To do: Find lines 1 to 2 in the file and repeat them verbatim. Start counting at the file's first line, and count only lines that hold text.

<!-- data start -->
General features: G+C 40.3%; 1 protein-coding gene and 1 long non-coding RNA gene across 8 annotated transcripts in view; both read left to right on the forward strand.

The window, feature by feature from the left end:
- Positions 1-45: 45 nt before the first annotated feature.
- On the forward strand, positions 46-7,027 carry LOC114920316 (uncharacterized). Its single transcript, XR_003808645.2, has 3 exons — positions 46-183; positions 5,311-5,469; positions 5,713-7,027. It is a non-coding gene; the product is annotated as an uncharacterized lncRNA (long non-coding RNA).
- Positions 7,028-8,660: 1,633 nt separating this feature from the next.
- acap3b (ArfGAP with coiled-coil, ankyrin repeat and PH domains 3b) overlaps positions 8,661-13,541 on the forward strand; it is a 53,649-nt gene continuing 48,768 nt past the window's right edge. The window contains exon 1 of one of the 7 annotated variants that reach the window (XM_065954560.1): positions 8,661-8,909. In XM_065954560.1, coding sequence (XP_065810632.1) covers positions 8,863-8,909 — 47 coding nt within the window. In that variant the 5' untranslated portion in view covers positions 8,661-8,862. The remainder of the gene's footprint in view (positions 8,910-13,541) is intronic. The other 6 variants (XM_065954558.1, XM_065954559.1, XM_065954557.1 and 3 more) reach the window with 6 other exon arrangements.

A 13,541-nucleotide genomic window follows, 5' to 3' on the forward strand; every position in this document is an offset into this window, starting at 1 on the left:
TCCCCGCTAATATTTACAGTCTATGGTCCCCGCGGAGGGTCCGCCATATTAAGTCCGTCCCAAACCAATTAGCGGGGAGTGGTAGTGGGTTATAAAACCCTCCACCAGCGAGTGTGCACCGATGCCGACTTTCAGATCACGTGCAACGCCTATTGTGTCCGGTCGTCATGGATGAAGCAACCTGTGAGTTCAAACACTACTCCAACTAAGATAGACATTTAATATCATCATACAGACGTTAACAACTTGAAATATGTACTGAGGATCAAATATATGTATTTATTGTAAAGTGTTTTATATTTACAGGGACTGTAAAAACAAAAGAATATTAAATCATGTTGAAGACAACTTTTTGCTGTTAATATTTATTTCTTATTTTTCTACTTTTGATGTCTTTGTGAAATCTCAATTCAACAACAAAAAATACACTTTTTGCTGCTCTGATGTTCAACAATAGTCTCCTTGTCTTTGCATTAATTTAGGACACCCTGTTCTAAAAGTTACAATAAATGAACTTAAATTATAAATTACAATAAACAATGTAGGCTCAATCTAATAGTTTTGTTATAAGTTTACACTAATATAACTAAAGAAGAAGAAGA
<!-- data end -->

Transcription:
General features: G+C 40.3%; 1 protein-coding gene and 1 long non-coding RNA gene across 8 annotated transcripts in view; both read left to right on the forward strand.

The window, feature by feature from the left end: